Galileo Galilei

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Portrait of Galileo Galilei by Giusto Sustermans

Galileo Galilei (February 15, 1564January 8, 1642) was an Italian physicist, mathematician, astronomer, and philosopher who played a major role in the Scientific Revolution. His achievements include improvements to the telescope and consequent astronomical observations, and support for Copernicanism. Galileo has been called the "father of modern observational astronomy,"[1] the "father of modern physics,"[2] the "father of science,"[2] and "the Father of Modern Science."[3]

The motion of uniformly accelerated objects, taught in nearly all high school and introductory college physics courses, was studied by Galileo as the subject of kinematics. His contributions to observational astronomy include the telescopic confirmation of the phases of Venus, the discovery of the four largest satellites of Jupiter (named the Galilean moons in his honour), and the observation and analysis of sunspots. Galileo also worked in applied science and technology, inventing an improved military compass and other instruments.

Galileo's championing of Copernicanism was controversial within his lifetime, when a large majority of philosophers and astronomers still subscribed (at least outwardly) to the geocentric view that the Earth is at the centre of the universe. After 1610, when he began publicly supporting the heliocentric view, which placed the Sun at the centre of the universe, he met with opposition from some philosophers and clerics, and two of the latter eventually denounced him to the Roman Inquisition early in 1615. In February 1616, although he had been cleared of any offence, the Catholic Church nevertheless condemned heliocentrism as "false and contrary to Scripture",[4] and Galileo was warned to abandon his support for it—which he promised to do. When he later defended his views in his most famous work, Dialogue Concerning the Two Chief World Systems, published in 1632, he was tried by the Inquisition, found "vehemently suspect of heresy," forced to recant, and spent the rest of his life under house arrest.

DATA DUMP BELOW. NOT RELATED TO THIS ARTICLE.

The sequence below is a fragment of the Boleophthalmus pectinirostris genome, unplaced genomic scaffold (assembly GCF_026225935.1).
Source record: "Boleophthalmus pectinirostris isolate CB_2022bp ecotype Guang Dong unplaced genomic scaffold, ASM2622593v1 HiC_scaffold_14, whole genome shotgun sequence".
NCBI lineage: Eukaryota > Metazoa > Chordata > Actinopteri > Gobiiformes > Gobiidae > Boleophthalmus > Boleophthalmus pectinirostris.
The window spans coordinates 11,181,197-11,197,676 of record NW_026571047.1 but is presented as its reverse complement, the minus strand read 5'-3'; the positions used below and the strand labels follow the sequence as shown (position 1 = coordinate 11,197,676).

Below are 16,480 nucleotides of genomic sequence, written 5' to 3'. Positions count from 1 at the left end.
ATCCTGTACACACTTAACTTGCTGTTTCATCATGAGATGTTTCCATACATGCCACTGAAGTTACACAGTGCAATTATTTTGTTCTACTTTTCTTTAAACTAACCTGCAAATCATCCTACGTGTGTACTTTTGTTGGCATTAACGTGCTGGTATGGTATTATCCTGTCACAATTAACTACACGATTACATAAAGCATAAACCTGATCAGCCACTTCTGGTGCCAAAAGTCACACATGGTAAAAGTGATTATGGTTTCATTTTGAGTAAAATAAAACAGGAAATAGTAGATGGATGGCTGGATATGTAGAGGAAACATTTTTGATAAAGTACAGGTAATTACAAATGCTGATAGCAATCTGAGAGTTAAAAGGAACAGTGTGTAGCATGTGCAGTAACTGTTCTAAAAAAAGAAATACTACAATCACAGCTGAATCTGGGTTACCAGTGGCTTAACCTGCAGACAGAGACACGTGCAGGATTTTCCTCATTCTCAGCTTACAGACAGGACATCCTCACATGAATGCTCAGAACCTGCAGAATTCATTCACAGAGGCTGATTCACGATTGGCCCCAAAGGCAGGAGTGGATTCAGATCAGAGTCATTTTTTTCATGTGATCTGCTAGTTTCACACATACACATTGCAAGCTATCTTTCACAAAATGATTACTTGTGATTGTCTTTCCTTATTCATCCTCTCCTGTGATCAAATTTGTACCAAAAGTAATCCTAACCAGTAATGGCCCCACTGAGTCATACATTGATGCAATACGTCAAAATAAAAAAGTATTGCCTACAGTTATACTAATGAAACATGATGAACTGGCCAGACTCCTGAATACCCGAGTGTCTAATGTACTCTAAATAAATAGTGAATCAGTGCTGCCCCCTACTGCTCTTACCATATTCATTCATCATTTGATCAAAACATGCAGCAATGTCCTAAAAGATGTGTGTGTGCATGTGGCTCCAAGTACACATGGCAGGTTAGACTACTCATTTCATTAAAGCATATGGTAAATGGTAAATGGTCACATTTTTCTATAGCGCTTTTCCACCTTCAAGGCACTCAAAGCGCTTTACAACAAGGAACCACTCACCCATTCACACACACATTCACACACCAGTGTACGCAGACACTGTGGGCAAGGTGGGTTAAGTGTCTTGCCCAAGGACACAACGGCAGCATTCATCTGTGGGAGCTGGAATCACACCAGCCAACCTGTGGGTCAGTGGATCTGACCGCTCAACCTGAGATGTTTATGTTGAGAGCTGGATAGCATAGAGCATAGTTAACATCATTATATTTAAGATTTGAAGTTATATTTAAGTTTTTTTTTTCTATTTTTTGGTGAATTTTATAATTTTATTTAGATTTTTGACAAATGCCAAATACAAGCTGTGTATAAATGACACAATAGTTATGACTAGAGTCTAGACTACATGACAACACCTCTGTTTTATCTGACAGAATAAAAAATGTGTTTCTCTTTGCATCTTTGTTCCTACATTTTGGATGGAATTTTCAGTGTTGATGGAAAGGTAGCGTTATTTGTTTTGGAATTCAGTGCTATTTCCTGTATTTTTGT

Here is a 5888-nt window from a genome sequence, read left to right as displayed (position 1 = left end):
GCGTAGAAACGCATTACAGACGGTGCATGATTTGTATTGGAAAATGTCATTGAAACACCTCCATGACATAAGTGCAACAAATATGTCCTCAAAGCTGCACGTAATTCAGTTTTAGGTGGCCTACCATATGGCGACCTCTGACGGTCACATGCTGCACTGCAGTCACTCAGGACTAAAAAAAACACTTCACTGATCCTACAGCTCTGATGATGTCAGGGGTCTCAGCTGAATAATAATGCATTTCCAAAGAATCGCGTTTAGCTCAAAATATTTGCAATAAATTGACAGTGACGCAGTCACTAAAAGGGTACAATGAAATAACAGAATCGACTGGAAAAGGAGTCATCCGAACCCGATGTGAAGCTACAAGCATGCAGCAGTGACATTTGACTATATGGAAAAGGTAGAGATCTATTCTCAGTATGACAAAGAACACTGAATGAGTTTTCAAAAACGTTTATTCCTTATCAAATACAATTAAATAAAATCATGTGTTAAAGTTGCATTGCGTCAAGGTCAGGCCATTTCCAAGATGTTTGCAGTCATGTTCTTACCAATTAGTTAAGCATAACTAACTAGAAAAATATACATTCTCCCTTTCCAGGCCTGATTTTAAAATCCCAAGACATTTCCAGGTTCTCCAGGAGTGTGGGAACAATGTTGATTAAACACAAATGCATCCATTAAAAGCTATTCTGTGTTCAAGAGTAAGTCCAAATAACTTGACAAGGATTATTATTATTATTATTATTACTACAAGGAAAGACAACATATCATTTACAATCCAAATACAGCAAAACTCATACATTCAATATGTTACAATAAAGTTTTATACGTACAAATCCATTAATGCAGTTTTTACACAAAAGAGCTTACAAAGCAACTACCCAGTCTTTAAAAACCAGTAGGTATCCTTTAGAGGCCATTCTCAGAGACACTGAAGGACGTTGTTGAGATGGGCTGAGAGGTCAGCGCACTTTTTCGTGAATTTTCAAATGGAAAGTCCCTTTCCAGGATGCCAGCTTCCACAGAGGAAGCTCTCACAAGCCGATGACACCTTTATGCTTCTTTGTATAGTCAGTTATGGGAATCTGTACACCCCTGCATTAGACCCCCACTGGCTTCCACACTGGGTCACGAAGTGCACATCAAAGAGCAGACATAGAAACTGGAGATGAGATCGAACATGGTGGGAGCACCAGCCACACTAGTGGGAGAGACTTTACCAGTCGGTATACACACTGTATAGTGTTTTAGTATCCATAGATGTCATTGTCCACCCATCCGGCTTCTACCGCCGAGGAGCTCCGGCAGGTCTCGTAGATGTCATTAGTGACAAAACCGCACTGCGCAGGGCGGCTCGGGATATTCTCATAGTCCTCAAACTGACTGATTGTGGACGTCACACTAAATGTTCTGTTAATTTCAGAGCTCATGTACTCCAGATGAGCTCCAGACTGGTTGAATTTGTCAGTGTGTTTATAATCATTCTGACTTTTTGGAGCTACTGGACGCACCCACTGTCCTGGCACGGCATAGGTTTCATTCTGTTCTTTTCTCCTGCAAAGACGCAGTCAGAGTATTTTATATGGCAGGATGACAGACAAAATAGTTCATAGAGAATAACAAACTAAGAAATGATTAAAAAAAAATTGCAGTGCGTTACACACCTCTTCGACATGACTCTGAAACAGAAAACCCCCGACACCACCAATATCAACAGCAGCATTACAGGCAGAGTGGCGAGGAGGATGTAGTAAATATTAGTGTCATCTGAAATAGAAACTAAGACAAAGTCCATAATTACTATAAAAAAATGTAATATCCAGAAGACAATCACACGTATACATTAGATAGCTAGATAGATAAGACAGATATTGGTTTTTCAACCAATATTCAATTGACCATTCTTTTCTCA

Part of this article consists of modified text from Wikipedia, and the article is therefore licensed under GFDL.

References

  1. Singer, Charles (1941), A Short History of Science to the Nineteenth Century, Clarendon Press, http://www.google.com.au/books?id=mPIgAAAAMAAJ&pgis=1  (page 217)
  2. 2.0 2.1 Weidhorn, Manfred (2005). The Person of the Millennium: The Unique Impact of Galileo on World History. iUniverse, 155. ISBN 0-595-36877-8. 
  3. Finocchiaro (2007).
  4. Sharratt (1994, pp.127–131), McMullin (2005a).
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